As I pushed the book I wanted to purchase across the checkout counter, the cashier frowned as if it were a bowl of rotten fish.
"Oh, that (expletive) movie is so full of (expletive)," the young woman muttered.
"Waiting for 'Superman,'" said the book's title. It is the companion guide to the documentary by Davis Guggenheim that's stirring up as much debate about public education as his earlier "An Inconvenient Truth" whipped up about climate change.
Geoffrey Canada, founder of New York's Harlem Children's Zone, provided the title. He recalls in the film how he dreamed as a child of being rescued from his bad-off school and neighborhood by the Man of Steel. Instead, he had to become another kind of "Superman," a schoolteacher.
As I guessed, my bookstore clerk was a schoolteacher. Some teachers unfortunately call the movie "anti-teacher." It's not. It's only anti-bad teachers.
Guggenheim's film focuses mainly on five bright, highly motivated children, including a teenager, in different states. They pin their hopes on lotteries to let them into high-performing charter schools, instead of the local "dropout academies" to which they otherwise will be assigned.
The lottery provides riveting, edge-of-seat suspense as a metaphor for America's educational tragedy: The quest for good schools is a game of chance.
And if we Americans think only poor kids are penalized, the film notes, we're fooling ourselves. The United States ranks 25th among developed countries in math and 21st in science, the movie reports, and if you count only the top-performing 5 percent of students, we rank last.
There's plenty more in this film to make your blood boil. There's hidden-camera video that a student took of his teacher snoozing or reading a newspaper while students in the back of the room play with dice.
There's the "lemon dance," an administrative game in various states in which bad teachers are transferred from school to school, as each school hopes the new teacher at least will not be as bad as the old one was.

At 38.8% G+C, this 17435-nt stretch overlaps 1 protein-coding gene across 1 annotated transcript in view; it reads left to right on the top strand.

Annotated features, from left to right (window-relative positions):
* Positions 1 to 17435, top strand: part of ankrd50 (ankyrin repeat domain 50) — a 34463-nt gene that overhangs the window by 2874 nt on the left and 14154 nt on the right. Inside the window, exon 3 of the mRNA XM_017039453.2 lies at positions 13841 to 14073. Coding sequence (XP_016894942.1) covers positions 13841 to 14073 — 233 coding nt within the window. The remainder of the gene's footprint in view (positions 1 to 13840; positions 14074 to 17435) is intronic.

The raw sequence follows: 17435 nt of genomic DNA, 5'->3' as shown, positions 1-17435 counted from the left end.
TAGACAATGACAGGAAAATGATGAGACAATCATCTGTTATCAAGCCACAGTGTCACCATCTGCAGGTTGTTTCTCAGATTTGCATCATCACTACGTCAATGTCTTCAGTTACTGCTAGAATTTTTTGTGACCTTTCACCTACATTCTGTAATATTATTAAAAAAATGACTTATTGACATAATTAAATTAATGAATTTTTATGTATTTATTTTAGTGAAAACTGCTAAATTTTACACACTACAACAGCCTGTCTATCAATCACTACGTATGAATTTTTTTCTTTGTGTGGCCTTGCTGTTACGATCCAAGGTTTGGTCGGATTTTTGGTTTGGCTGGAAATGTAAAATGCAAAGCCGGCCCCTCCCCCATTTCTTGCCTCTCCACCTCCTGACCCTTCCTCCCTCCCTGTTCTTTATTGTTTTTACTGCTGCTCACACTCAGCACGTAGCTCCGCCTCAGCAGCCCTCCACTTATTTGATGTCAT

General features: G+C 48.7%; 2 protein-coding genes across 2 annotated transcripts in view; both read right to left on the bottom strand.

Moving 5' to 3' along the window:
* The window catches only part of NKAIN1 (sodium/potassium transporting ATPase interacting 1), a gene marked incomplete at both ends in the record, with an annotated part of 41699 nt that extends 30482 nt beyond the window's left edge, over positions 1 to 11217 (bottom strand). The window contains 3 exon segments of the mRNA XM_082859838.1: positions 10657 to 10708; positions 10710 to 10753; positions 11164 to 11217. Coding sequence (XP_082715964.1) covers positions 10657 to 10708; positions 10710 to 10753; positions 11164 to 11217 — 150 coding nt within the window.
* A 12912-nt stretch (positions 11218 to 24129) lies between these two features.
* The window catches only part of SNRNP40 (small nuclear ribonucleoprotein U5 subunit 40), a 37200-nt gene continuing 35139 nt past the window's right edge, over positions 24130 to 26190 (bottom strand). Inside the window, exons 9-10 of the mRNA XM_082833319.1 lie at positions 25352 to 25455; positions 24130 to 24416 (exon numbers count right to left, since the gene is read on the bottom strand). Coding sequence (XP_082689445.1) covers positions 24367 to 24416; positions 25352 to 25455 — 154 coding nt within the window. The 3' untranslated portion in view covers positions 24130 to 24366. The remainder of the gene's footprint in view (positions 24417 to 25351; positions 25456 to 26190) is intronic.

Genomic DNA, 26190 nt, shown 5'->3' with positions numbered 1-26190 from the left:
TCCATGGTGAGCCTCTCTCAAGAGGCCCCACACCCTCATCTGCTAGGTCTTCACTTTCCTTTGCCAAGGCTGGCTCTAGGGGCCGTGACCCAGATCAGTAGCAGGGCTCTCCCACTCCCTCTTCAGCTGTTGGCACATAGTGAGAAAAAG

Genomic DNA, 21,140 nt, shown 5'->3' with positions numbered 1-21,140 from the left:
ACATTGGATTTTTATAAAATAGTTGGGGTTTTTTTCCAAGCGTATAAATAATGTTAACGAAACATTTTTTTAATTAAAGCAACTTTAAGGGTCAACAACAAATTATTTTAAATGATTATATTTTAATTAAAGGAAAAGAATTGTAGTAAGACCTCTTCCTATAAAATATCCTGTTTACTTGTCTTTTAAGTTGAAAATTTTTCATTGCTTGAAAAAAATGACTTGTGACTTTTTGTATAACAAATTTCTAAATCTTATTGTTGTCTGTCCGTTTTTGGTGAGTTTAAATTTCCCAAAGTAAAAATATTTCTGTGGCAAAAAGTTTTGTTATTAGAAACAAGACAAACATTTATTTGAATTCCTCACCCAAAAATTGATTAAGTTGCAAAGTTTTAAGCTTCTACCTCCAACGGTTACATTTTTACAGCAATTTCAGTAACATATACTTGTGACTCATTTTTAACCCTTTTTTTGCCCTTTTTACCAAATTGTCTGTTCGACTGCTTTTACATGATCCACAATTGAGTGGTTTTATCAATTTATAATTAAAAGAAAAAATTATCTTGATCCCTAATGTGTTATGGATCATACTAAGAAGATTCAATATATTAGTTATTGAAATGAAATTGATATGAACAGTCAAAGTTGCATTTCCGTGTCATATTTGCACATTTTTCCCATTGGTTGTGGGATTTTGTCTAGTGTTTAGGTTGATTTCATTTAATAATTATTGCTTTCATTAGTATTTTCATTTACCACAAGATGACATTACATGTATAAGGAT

The villain is tenure, a cherished job-protection benefit won by teachers' unions. Too often tenure protects mediocrity and punishes excellence.
In one climactic scene, District of Columbia teachers refuse to even allow a vote on a proposal to double the salaries of teachers who agree to give up tenure and become more accountable. D.C. schools chancellor Michelle Rhee comes off as a school reform hero and American Federation of Teachers president Randi Weingarten in a way that makes Cruella de Vil, the bad lady from "One Hundred and One Dalmatians," look like a sweetheart.
But the long-running saga of teacher accountability didn't end where the movie does. Even before the film's release, the national pace of change in education policy was overtaking much of its story.
District teachers ratified a new contract in June that dramatically expands Rhee's ability to remove poor-performing educators and make classroom results, not seniority, the standard by which teachers are paid. A growing list of cities and states are replacing seniority with classroom results-oriented accountability.
Much of this change has been encouraged by the Obama administration's "Race to the Top" competition for a slice of the $3.4 billion it offers as incentives to states that address these issues.
In short, the moviemakers probably sell more popcorn with video of dozing schoolteachers, but there is more hope for public schools than "Waiting for 'Superman'" portrays. There are no easy answers, although the movie does raise the right questions.
This is not a job for Superman. It's up to teachers, parents, principals and the rest of us to rescue the nation's schools.